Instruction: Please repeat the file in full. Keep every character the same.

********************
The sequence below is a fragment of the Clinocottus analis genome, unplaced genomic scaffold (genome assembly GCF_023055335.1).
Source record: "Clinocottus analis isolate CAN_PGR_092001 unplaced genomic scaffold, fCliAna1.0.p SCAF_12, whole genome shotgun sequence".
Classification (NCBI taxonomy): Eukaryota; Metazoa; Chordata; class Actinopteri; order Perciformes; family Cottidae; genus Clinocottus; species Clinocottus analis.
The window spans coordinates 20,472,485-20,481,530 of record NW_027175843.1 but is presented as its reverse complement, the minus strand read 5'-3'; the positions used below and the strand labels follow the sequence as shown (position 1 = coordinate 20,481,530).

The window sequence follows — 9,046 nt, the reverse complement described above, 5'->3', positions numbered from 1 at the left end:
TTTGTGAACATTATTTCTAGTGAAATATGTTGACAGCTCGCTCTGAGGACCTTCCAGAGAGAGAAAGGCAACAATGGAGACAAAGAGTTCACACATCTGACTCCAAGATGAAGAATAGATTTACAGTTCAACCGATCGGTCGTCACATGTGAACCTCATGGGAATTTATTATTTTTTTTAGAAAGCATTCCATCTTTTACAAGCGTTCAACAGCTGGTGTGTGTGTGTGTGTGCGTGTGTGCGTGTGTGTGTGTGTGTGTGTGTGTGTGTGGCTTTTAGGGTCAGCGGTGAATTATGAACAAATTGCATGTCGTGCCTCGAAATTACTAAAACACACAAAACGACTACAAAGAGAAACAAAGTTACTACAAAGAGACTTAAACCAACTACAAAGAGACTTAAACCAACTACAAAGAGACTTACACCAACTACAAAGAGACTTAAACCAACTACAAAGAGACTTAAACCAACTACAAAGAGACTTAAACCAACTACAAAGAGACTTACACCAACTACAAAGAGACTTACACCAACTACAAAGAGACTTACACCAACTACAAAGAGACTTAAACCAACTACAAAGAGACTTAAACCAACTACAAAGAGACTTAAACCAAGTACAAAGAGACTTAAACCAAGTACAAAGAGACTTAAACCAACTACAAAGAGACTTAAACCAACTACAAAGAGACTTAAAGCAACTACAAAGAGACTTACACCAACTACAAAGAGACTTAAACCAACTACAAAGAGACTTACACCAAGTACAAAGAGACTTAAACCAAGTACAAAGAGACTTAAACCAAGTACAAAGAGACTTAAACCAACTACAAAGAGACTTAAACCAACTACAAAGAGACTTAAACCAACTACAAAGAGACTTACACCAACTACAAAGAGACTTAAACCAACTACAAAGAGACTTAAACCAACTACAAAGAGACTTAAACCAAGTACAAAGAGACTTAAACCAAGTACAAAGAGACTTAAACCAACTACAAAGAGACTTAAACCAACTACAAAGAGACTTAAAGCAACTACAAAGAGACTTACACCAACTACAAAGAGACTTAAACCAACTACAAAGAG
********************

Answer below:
The sequence below is a fragment of the Clinocottus analis genome, unplaced genomic scaffold (genome assembly GCF_023055335.1).
Source record: "Clinocottus analis isolate CAN_PGR_092001 unplaced genomic scaffold, fCliAna1.0.p SCAF_12, whole genome shotgun sequence".
Classification (NCBI taxonomy): Eukaryota; Metazoa; Chordata; class Actinopteri; order Perciformes; family Cottidae; genus Clinocottus; species Clinocottus analis.
The window spans coordinates 20,472,485-20,481,530 of record NW_027175843.1 but is presented as its reverse complement, the minus strand read 5'-3'; the positions used below and the strand labels follow the sequence as shown (position 1 = coordinate 20,481,530).

The window sequence follows — 9,046 nt, the reverse complement described above, 5'->3', positions numbered from 1 at the left end:
TTTGTGAACATTATTTCTAGTGAAATATGTTGACAGCTCGCTCTGAGGACCTTCCAGAGAGAGAAAGGCAACAATGGAGACAAAGAGTTCACACATCTGACTCCAAGATGAAGAATAGATTTACAGTTCAACCGATCGGTCGTCACATGTGAACCTCATGGGAATTTATTATTTTTTTTAGAAAGCATTCCATCTTTTACAAGCGTTCAACAGCTGGTGTGTGTGTGTGTGTGCGTGTGTGCGTGTGTGTGTGTGTGTGTGTGTGTGTGTGGCTTTTAGGGTCAGCGGTGAATTATGAACAAATTGCATGTCGTGCCTCGAAATTACTAAAACACACAAAACGACTACAAAGAGAAACAAAGTTACTACAAAGAGACTTAAACCAACTACAAAGAGACTTAAACCAACTACAAAGAGACTTACACCAACTACAAAGAGACTTAAACCAACTACAAAGAGACTTAAACCAACTACAAAGAGACTTAAACCAACTACAAAGAGACTTACACCAACTACAAAGAGACTTACACCAACTACAAAGAGACTTACACCAACTACAAAGAGACTTAAACCAACTACAAAGAGACTTAAACCAACTACAAAGAGACTTAAACCAAGTACAAAGAGACTTAAACCAAGTACAAAGAGACTTAAACCAACTACAAAGAGACTTAAACCAACTACAAAGAGACTTAAAGCAACTACAAAGAGACTTACACCAACTACAAAGAGACTTAAACCAACTACAAAGAGACTTACACCAAGTACAAAGAGACTTAAACCAAGTACAAAGAGACTTAAACCAAGTACAAAGAGACTTAAACCAACTACAAAGAGACTTAAACCAACTACAAAGAGACTTAAACCAACTACAAAGAGACTTACACCAACTACAAAGAGACTTAAACCAACTACAAAGAGACTTAAACCAACTACAAAGAGACTTAAACCAAGTACAAAGAGACTTAAACCAAGTACAAAGAGACTTAAACCAACTACAAAGAGACTTAAACCAACTACAAAGAGACTTAAAGCAACTACAAAGAGACTTACACCAACTACAAAGAGACTTAAACCAACTACAAAGAG